On our drive up to Boston today Audrey and I stopped to buy a handful of the first few commercial releases from Al Buck's East Coast Yeast lab at Princeton Homebrew in Trenton (the only place they are currently available). Before this venture Al had been putting his considerable microbiological talents to isolating brewing microbes, giving away Bugfarms (custom blends of those microbes, we used III in our wine barrel solera), and winning homebrew contests. His sour blends have always been balanced for more aggressive sourness and funk than the Wyeast and White Labs blends, so dregs aren't necessary.
I picked up four of the strains/blends:
Bugfarm IV - A large complex blend of cultures to emulate sour beers such as lambic style ales. Over time displays a citrus sourness and large barnyard profile. Contains yeast (S. cerevisiae and S. fermentati), several Brettanomyces strains, Lactobacillus and Pediococcus. The BugFarm blend changes every year and can be added at any stage of fermentation. Now producing Bugfarm 4 (includes a newcomer – Brettanomyces custersianus).
Brett Blend #1 - Three individual Brettanomyces isolates from lambic producers combined to give an aggressive brett presence in any beer. Vigorous, funky and acid-tolerant, the blend can be added at any stage of fermentation and is excellent for priming or re-yeasting.
Saison Brasserie Blend - A combination of several Saison yeasts for both fruity and spicy characteristics accompianied with dryness. Apparent Attenuation: up to 80%. Suggested fermentation temp: 75-85° F.
Scottish Heavy - Leaves a fruity profile with woody, oak esters reminiscent of malt whiskey. Well suited for 90/shilling or heavier ales including old ales and barleywines due to level of attenuation (77-80%). Suggested fermentation temp: 60-68°F.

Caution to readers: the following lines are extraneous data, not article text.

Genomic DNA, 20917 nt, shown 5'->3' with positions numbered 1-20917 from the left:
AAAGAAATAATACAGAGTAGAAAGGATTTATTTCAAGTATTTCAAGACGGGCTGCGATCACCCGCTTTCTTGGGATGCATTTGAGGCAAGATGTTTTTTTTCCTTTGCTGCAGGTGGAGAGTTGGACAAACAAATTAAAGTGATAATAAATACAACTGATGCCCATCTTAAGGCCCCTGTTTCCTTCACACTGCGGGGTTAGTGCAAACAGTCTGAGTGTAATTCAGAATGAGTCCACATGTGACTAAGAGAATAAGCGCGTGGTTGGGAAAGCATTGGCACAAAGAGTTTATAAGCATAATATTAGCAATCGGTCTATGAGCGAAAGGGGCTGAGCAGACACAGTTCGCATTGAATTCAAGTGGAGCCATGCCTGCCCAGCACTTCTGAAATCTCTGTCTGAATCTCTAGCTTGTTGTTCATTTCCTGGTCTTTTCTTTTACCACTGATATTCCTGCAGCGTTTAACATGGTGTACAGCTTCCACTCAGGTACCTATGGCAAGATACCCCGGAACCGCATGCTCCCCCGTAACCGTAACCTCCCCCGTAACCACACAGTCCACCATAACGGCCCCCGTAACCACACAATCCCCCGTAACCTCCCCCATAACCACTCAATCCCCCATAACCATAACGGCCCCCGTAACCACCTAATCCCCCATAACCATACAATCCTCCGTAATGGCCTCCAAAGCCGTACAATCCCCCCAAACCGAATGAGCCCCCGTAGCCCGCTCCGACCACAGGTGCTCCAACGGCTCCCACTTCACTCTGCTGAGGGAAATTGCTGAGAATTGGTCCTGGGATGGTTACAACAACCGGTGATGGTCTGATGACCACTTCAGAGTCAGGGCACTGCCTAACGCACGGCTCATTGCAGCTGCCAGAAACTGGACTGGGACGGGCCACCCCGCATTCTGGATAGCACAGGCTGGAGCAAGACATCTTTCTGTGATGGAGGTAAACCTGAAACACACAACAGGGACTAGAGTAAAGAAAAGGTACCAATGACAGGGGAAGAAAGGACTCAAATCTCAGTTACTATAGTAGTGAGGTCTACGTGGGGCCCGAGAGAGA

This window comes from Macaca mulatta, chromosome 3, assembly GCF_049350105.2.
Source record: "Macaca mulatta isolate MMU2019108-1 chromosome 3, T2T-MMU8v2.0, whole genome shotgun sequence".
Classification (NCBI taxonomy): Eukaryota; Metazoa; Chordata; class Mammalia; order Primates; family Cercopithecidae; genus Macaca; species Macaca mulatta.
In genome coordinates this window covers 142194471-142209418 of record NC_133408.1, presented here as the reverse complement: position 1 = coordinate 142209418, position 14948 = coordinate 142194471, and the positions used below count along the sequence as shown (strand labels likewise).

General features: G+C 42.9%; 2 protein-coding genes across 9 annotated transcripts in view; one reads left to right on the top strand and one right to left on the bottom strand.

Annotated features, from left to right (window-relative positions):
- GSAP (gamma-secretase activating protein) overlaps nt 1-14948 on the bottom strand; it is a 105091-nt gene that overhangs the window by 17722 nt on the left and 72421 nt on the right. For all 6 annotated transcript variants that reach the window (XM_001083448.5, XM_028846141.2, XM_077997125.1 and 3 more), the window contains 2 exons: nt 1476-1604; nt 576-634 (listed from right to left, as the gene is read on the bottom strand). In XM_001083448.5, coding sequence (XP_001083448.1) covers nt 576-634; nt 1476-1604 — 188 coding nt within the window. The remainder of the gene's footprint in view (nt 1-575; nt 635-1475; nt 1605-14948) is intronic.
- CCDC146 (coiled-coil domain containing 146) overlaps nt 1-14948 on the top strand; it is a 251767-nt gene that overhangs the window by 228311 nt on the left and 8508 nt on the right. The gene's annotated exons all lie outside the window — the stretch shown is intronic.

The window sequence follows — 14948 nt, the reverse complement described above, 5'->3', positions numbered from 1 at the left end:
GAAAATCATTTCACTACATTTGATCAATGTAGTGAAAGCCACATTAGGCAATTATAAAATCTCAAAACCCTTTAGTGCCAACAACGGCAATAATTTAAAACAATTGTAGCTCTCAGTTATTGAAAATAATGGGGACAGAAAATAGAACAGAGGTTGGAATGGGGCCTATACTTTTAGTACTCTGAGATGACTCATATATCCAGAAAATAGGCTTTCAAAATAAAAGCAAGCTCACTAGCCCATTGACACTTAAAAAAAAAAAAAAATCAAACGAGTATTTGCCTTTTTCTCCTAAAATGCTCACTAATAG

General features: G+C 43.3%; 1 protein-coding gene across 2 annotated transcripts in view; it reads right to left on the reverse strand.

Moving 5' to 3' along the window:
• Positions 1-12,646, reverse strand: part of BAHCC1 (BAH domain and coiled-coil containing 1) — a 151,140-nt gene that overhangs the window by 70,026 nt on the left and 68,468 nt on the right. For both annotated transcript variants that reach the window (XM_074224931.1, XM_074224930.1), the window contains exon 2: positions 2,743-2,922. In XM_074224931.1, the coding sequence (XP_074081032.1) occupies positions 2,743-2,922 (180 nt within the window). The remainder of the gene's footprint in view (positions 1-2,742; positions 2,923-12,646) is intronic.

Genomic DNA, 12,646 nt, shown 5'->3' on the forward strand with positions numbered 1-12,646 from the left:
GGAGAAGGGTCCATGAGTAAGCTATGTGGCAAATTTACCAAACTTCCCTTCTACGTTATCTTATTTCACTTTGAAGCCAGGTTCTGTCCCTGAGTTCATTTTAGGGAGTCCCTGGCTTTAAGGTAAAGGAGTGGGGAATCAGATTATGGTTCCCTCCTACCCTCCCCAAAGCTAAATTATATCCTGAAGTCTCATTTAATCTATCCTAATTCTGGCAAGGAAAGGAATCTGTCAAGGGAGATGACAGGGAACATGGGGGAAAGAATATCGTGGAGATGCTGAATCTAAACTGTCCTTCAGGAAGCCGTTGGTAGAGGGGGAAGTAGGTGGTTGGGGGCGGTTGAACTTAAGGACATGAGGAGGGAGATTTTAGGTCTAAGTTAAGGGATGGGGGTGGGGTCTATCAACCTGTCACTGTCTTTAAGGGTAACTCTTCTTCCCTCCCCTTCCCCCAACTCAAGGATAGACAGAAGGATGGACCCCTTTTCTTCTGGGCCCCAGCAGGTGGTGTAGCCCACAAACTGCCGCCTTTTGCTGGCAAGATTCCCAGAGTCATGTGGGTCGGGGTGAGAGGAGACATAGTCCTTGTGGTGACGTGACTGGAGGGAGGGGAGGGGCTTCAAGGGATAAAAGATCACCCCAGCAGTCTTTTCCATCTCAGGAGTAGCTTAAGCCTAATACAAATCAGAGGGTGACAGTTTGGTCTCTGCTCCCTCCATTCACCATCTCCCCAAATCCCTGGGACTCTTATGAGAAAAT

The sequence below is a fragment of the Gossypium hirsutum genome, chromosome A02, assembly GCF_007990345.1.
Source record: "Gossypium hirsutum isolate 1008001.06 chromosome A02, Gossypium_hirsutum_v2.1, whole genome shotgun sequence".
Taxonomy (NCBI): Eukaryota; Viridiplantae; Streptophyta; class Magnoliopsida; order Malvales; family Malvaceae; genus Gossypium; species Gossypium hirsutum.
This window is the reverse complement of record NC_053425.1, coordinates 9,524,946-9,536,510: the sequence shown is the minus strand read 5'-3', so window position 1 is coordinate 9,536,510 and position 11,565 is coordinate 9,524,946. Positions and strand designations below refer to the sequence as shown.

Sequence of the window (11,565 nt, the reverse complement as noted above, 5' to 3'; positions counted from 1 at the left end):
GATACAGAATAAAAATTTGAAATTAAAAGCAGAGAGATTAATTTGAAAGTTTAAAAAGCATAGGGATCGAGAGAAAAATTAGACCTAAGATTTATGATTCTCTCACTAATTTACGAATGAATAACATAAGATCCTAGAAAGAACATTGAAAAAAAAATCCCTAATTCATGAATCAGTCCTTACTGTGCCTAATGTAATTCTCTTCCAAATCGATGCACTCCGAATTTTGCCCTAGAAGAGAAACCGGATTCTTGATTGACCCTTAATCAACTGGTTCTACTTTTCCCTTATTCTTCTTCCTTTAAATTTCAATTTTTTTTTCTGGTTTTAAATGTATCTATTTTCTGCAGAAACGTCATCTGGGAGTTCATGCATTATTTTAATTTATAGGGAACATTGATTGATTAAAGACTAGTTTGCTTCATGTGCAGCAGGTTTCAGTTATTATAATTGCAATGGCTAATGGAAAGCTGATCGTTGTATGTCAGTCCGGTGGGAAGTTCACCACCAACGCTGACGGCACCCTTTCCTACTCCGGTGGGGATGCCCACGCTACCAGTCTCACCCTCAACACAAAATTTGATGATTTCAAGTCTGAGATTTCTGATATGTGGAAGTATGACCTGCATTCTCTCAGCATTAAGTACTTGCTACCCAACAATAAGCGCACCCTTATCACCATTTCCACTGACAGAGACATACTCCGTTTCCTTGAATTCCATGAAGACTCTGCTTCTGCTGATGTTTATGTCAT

I'm planning on using the Bugfarm for our second solera (a strongish golden ale that Nathan and I will be aging in our new apple brandy barrel). The Saison blend and the Brett blend will be combined into a slightly strong rye saison. I was hoping to use the Farmhouse Brett (the Saison blend plus a Brett), but it was sold out. Finally the Scottish Heavy will go into a Scottish stout (followed by some sort of heather gruit).
Princeton Homebrew also had the Old Newark (the actual Ballantine strain) and the Trappist (I suspect one of the fabled Brewtek strains), but I didn't want to overbuy. The Princeton Homebrew website doesn't allow online orders, but you can arrange for Joe to ship you the East Coast Yeasts if you send him an email (joe at solarhomebrew.com). The Bugfarm is $10, the rest are $8 (shipping is $8 uninsulated, or $15 insulated/iced), supplies are very limited.
Recently pitched Bugfarm 4, Farmhouse Brett, Brett blend 9 and Trappist in a variety of worts.ReplyDelete
So far they have all been excellent and make for some very exciting beers. Obviously they have some time before I can make a final verdict but I'm pumped to find out.
My first sour: I have had a Flanders Red going for about 3 months now. Primary, I pitched Roselare. Transferred to seconday with a toasted white oak dowel, added some Russian River dregss and a tiny bit of Al's bugs 4, and later pitched some Jolly Pumpkin dregs. I tasted a tad bit the other day... it doesn't have much flavor to it... a bit sour, but not much. It still has a pellicle on it, and I'm intending to leave it for another 9 months or so. Do you think it would help increase overall flavor in the long run if I pitched the rest of the Al's bugs 4 jar?ReplyDelete
Ryan, it can't hurt. The Bugfarm blends tend to have a few ale strains along with all the bugs, so primary-ing with Bugfarm has always worked best for me though.ReplyDelete
You really have a kick ass blog!